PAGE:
The EU prides itself to have established, in 2011, the European Union’s Emissions Trading System (ETS). The EU ETS is claimed to be the cornerstone of the European Union’s policy to combat climate change and a primary tool for reducing industrial greenhouse gas emissions cost-effectively. Involving 31 countries, it is the first and thus far the biggest international greenhouse gas emission trading system. But I argue it is also a failure.
As Australia joins a carbon tax and trading system there is much to learn from examining the effectiveness of the EU ETS and what controls need be implemented in a system to deliver the desired outcomes.
The price of carbon in the European Union’s Emissions Trading System (ETS) just fell below $7 per tonne of CO2 for the first time since it was initiated in 2011. This represents a collapse from the price of near $28 per tonne in 2011. In fact, by mid 2011 the price had already fell down to $10. Seven dollars is comparable to the price of carbon in voluntary systems, such as those in place in the US and should, therefore, be considered a failure of the trading system, as there is no point in regulating carbon price if it ends up having the same price as it does in a voluntary system.
The role of any environmental tax is not to collect funds for the state to compensate for the environmental costs of actions that are not embedded in the price system (i.e. so called environmental externalities), but to act as a deterrent promoting the development of alternative, cleaner technologies. The consequence of the collapse of the cost of carbon emissions in the ETS is that companies have no incentive to migrate their processes to low-emission technologies, as it will be cheaper to just pay the tax. This results in a failure of the EU ETS to meet its goals.
The EU ETS works on a ‘cap and trade’ principle where the total amount of greenhouse gas emissions is reduced over time so that total emissions fall. The target is that emissions will be 21 % lower in 2020 than in 2005. The allowable emissions are distributed among companies, which can buy or sell them and can also buy limited amounts of international credits from emission-saving projects around the world.
Whereas total emissions could be regulated by law without the need for a trading system, the trading system placing a price on carbon was expected to provide incentives for companies to lower emissions and, thereby, achieve a more efficient reduction in emissions than imposed by the slowly shrinking cap.
The ambition is that the EU ETS be expanded to other nations that are establishing comparable schemes, such as Australia. The European Commission and Australia have reached an agreement in principle to link the EU ETS with the Australian system in mid-2015. Shall this happen at current carbon price in the EU ETS and the targeted starting price in Australia, the consequence will be that Australian companies will purchase EU emission permits en masse, thereby quickly drawing down the price of carbon to a level as low as that in EU.
A low greenhouse emission price will never provide incentives to achieve the transition to a CO2 neutral society: it will not drive investment to carbon capture technologies, nor increased efficiency, nor promote renewable energy.
Hence, the current system, that simply regulates total emissions, the cap, and leaves the regulation of the cost per ton entirely to the market of trading permits will not achieve its goals. To achieve the goals the cap and trade system must be complemented with a regulated minimum price on carbon emissions, i.e. must be a cap and trade bottom-line system.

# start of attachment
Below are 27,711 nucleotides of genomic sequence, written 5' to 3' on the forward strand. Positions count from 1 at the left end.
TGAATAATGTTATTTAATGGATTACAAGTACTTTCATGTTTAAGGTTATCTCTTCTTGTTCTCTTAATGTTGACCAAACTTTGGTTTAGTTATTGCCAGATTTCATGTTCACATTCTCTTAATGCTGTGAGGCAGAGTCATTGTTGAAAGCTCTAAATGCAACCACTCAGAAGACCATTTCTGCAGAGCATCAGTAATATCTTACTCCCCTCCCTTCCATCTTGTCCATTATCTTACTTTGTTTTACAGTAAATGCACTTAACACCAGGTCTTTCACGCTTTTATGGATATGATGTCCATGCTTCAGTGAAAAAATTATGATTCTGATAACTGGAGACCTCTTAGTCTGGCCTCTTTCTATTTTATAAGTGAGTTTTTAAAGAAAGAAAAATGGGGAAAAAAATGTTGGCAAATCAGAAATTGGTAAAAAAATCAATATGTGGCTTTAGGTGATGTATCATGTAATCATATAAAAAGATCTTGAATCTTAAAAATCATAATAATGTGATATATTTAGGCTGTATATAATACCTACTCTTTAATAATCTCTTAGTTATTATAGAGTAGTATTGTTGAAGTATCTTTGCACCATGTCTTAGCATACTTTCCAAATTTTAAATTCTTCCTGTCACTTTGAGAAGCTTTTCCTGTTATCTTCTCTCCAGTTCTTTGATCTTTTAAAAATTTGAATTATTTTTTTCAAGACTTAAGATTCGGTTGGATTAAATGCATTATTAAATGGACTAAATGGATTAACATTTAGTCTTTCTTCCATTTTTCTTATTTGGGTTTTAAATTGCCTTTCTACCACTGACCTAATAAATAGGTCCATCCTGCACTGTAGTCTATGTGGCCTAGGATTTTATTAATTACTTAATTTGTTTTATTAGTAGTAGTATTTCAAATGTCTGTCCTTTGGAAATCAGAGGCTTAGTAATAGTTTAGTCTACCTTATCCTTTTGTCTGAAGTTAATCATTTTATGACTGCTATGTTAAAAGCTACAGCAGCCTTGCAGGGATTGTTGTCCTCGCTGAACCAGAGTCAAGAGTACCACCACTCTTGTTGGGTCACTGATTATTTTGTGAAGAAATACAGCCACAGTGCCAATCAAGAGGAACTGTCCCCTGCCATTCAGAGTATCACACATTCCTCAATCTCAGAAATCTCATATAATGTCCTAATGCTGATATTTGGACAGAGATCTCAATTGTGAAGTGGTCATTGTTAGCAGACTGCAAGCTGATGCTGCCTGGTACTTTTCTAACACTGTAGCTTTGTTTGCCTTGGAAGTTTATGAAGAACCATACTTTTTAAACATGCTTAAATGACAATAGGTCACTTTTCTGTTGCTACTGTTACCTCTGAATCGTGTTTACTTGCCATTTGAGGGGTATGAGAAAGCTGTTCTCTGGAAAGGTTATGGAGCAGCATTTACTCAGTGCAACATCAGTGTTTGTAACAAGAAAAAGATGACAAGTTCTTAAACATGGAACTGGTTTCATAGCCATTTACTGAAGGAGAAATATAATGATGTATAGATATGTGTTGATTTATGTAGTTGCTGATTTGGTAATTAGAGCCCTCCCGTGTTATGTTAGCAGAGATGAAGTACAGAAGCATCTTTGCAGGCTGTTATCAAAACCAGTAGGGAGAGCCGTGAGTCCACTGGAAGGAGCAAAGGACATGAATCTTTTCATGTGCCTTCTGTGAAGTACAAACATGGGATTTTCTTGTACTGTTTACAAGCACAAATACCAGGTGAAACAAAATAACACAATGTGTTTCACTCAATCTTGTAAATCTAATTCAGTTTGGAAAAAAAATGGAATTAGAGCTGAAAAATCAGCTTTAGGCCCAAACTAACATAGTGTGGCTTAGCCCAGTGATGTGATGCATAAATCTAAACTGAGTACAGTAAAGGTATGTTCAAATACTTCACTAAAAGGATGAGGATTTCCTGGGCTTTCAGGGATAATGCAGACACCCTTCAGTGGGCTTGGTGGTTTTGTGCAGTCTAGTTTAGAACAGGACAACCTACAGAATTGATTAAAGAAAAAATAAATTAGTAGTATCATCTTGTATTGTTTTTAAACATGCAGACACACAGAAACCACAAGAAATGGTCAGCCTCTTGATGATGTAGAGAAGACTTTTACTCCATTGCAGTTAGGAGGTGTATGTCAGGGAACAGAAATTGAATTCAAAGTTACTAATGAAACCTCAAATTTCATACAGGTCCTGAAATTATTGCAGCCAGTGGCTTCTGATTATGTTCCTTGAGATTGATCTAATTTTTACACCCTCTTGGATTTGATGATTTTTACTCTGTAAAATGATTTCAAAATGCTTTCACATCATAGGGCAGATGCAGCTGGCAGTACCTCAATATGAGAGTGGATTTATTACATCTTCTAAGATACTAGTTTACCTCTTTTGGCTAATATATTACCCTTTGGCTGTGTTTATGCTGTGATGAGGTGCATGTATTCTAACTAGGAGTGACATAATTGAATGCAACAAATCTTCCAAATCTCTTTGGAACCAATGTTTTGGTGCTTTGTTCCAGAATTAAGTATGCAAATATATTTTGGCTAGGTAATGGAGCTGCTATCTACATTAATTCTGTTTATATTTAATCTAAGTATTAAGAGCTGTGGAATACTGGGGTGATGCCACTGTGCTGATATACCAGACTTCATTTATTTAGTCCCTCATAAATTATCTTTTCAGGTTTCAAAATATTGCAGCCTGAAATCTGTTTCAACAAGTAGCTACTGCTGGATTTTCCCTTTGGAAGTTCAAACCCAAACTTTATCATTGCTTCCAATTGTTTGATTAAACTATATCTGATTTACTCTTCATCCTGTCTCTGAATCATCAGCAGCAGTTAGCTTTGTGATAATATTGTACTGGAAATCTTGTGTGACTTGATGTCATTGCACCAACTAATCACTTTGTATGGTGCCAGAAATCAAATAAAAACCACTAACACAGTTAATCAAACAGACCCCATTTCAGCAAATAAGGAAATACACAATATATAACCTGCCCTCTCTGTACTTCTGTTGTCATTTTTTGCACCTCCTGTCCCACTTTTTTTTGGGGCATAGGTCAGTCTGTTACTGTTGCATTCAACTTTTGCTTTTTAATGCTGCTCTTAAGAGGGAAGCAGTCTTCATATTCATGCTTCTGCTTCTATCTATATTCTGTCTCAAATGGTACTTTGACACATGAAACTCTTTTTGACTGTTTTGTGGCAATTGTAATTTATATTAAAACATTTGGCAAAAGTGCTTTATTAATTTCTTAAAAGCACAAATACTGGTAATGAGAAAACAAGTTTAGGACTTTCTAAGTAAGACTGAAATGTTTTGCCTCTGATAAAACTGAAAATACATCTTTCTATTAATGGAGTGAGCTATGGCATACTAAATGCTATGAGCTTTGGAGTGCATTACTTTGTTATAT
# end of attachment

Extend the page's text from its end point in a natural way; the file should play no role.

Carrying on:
What should this bottom line be? This bottom line should use as reference the calculated social cost of CO2 emissions. Moreover in doing so, it should be considered that, unlike many other gasses which are relatively short-lived in the atmosphere, CO2 emitted to the atmosphere has a life-time of centuries to millennia, so that the every tonne of CO2 emitted exerts impacts over a very long time, and can be considered effectively, irreversible (Solomon et al. 2009).
The social costs of CO2 emissions have been calculated at about US$43 per tonne of CO2 (Glaeser and Kahn 2010), implying that a carbon tax of $7 a tonne only covers one sixth of the impacts the emissions have on society. This implies that humanity is absorbing about 85 % of the cost of the impacts caused by the emissions, as the impacts are felt globally although the benefits and advantages derived from the processes of emissions are felt only within the societies trading the goods produced.
I argue here that the carbon tax and trade system will only achieve the desired outcomes if both the cap is progressively reduced and a bottom line carbon floor price implemented that is progressively raised to close the huge gap between the market-regulated price of CO2 and its social costs.
The upward regulation of the bottom-line should provide incentives for the migration to low-emission technologies. The profits collected from emission permits should be used to pay for the costs of adaptation to climate change not only in Australia but internationally, particularly in the nations that, with very low emissions per capita, are already suffering the impacts of climate change. These are the neighboring island states threatened by sea level rise in the Pacific and Indian Oceans.
Carlos Duarte is the Director, Oceans Institute at University of Western Australia
Glaeser, E.L., and M. E. Kahn. 2010. The greenness of cities: Carbon dioxide emissions and urban development. Journal of Urban Economics 67: 404-418.